So I called B. It was a lovely conversation. I was informed that, yes, they have been withdrawing money from my account, and yes, I am paid in full, but nevertheless, C’s records do show us having no coverage. I was told B is calling C. I was told that in 24 to 48 hours I need to call C to see if they listed us as having the insurance coverage for which I have been paying. At some later point my wife or I will also have to call the dermatologist. Call me cynical, but I expect this is going to take a lot of time and interfere with my ability to generate income.

As an aside, in the past few weeks we’ve started looking at new insurance options. Interestingly enough, it seems that if everyone in the family is generally healthy, COBRA is generally not the best option.

Negotiations, Not Love Songs

My wife had knee surgery recently.* One of the great things about our then-current health insurer is that they provide complete data—list price, what they negotiated, what they paid, what you owe. Since we’re in the “doughnut hole,” I’m tracking more frequently than I usually would.

And the bills—possibly because we were moving to a new provider—were processed quickly. So what you see below is, in percent form, the amount of the list price (in relation to the whole) and the net benefit to the provider (ibid.).


As you can see, the surgeon’s list price isn’t even close to the level he received, while the hospital and, especially, the anesthesiologist, did relatively better.

There are multiple possible reasons for this, and I don’t pretend this is representative of what everyone—or even everyone with my now-sadly-former Insurance Provider—would receive. The key finding is that all of these contracts and negotiations were carried on by a single entity (my insurance carrier) with each provider. Promises were made—volumes, volume discounts, speed of processing, and whatever else was agreed—and contracts agreed between parties.

All before I get involved.

Which means that the final figures are set in stone. I don’t get to negotiate them. Maybe I get to negotiate a payment schedule, but the levels themselves are set. So even if I believe that the pie should be distributed differently—that the hospital (and maybe the anesthesiologist my wife didn’t want in the first place) should get a little less while the surgeon gets a bit more, for instance—I don’t get a say in that.

Nor do I get the information before choosing an insurer. (If I even get to choose, which I do not in the case of employer-provided health insurance.)

Short version: my choices have no direct effect. There is a “market” for health care, but patient usage and expenditures has no direct effect on it.

*This occurred just as the company was being acquired and therefore our health plan was being transferred from one provider to another, but that’s another story for another time.

Medical Tourism, separating facts from fiction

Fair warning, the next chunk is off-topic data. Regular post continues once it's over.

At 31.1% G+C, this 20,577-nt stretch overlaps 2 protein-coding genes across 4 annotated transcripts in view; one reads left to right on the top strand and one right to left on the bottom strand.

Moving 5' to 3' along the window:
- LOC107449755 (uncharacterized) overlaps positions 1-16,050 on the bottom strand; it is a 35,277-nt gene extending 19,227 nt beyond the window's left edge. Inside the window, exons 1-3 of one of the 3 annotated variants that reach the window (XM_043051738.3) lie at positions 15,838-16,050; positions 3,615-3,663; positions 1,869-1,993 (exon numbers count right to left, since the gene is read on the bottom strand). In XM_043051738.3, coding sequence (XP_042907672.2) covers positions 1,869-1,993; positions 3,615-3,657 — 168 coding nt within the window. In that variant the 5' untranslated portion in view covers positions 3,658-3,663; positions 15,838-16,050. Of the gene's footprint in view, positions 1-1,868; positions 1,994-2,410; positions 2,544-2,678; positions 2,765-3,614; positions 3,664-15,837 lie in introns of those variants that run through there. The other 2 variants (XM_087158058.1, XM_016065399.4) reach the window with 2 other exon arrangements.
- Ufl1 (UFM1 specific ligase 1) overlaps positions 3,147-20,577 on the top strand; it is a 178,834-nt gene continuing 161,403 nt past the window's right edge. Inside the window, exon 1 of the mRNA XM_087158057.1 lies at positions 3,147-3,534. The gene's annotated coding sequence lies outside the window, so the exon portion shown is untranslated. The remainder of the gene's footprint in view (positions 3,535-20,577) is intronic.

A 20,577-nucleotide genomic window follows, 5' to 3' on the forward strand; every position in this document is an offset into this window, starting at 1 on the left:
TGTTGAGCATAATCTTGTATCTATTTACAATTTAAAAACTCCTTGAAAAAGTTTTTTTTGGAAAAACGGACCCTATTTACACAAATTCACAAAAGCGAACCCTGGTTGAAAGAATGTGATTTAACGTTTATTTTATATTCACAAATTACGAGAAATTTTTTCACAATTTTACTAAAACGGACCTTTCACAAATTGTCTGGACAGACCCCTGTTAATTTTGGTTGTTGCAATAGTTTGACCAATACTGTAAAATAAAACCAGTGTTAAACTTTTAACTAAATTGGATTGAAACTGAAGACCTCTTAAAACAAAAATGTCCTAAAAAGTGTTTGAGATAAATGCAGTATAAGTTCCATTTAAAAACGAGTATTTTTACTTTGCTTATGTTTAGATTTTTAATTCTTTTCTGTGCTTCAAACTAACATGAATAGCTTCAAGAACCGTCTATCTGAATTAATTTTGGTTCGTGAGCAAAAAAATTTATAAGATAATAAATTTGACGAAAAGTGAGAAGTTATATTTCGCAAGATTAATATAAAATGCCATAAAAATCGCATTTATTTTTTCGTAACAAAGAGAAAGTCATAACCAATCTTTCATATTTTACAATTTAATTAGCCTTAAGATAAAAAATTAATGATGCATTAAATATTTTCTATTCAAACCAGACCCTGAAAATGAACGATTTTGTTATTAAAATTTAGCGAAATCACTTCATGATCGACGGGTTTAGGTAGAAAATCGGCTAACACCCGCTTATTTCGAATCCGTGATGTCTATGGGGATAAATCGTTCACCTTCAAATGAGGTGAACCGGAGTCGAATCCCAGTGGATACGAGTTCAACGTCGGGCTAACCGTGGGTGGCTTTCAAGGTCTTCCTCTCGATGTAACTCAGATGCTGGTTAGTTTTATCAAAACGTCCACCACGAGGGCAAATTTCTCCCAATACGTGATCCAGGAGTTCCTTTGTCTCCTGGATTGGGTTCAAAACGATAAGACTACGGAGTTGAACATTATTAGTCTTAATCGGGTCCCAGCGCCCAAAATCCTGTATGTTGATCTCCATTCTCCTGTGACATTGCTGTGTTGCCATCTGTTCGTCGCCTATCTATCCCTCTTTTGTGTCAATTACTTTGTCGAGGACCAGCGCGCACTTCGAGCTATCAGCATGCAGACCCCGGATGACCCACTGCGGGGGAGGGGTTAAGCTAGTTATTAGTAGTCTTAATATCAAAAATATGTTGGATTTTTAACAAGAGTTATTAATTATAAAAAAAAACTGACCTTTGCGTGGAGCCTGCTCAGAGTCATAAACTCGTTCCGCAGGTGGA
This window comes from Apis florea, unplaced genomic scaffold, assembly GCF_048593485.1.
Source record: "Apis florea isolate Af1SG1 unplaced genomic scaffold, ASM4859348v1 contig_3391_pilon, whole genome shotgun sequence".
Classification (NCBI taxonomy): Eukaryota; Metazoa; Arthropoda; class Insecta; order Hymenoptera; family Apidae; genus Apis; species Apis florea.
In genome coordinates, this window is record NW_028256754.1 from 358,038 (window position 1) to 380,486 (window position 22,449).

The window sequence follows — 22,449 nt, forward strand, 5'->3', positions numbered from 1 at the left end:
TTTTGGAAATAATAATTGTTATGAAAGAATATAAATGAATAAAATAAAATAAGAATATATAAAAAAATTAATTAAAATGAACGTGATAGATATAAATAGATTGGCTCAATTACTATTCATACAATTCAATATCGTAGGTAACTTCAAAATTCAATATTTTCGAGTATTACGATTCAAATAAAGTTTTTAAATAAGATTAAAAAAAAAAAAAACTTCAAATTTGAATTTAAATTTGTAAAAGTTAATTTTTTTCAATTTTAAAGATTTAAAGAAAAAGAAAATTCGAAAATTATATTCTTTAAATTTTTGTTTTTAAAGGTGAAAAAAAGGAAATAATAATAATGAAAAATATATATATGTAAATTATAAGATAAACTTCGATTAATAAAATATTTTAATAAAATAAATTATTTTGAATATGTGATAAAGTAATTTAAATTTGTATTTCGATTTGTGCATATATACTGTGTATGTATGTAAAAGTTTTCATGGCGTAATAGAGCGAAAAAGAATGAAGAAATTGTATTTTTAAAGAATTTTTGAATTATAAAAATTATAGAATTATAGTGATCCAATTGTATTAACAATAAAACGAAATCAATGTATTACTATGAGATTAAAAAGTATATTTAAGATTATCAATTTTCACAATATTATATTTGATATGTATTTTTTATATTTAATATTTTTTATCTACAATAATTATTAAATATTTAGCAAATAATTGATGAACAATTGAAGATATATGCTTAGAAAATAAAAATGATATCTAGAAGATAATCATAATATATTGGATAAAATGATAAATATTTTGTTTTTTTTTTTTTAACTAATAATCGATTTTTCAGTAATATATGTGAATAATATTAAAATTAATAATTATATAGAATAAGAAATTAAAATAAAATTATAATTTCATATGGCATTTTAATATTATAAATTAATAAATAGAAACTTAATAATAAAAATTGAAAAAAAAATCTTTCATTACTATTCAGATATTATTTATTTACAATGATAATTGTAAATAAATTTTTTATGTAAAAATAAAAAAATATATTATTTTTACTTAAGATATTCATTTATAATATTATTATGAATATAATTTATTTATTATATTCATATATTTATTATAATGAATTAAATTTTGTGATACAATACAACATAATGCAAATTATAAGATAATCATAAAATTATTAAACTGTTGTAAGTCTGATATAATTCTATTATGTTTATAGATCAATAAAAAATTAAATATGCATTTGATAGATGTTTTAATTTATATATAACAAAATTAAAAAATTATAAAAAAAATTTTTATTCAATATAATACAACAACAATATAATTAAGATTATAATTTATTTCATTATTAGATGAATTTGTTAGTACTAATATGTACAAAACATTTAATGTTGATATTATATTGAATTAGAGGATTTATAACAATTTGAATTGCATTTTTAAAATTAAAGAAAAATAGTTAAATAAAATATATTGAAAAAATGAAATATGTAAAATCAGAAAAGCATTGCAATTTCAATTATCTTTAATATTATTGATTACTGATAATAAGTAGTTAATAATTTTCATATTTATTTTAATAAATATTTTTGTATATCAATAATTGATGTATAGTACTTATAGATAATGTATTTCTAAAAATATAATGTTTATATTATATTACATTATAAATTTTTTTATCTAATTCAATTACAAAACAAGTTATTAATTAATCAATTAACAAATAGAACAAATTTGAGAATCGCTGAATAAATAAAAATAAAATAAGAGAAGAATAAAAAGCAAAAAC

by Michael Halasy Practicing Emergency Medicine PA, Health Policy Analyst, and Health Services Researcher

Medical Tourism, separating facts from fiction

One of the greatest myths that I hear on a somewhat regular basis, centers around the belief that the US must have one of the greatest health systems in the world, because everyone comes here for their care. Well, let’s examine that shall we?

As with many things, reality is a little different from the mythology.

According to the Deloitte Center for Health Solutions and, there will be roughly 561,000 inbound medical tourists to the United States by 2017….Conversely, 750,000 Americans traveled to foreign countries in 2007, and this grew to between 1.1 and 1.3 million outbound tourists in 2008. Spending on healthcare in foreign countries was estimated to be 20 billion dollars in 2008.

Estimates for growth demonstrate a consistent 35% growth in outbound medical tourism annually. Projections indicate that roughly 1.6-2.5 million Americans will travel abroad in 2012, and spending could reach 100 billion dollars. That’s right, 100 billion US dollars being spent in foreign countries for healthcare such as elective surgeries, complicated dental surgery, plastic surgery, and even coronary bypass surgery.

Where are they going?

According to survey results:

Thailand, with one hospital in Bangkok taking care of 64,000 US patients in 2006.
Latin America

Of these, India has the greatest potential for growth.

A legitimate question revolves around what reasons these patients are traveling for. Predictably, a lack of health insurance had a high correlation with travel for services. Surprisingly though, only 9% of patients who were surveyed listed price as the primary factor in their decision.

An entire industry is springing up to support this, and companies are now offering packages, and entering into arrangements with foreign hospitals.

What may or may not come as a surprise to many, is that, as the Deloitte report lists, there are many American Health Insurance companies that are entering into pilot studies sending American patients to foreign hospitals for treatment.

Some examples include:

Anthem BC/BS in Wisconsin (700 group members initially, being sent to India for treatment)

United Group in Florida (Promoting tourism to India and Thailand to 200,000 members)

BC/BS of South Carolina (Promoting tourism to Thailand)

So while there are foreign citizens who come to the US for treatment every year, it pales in comparison to the number of American citizens traveling elsewhere.

(Rdan here…One of the throw away lines about the where US Healthcare stood in the scheme of things is that Canadians come over the boarder for treatment, which is characterized as a comment on the Canadian healthcare system. No numbers are ever provided even when requested…maybe it is more complex than many are willing to deal with)

The Return of the Myth that Competition will Fix Medicare

Crossposted at The Street Light.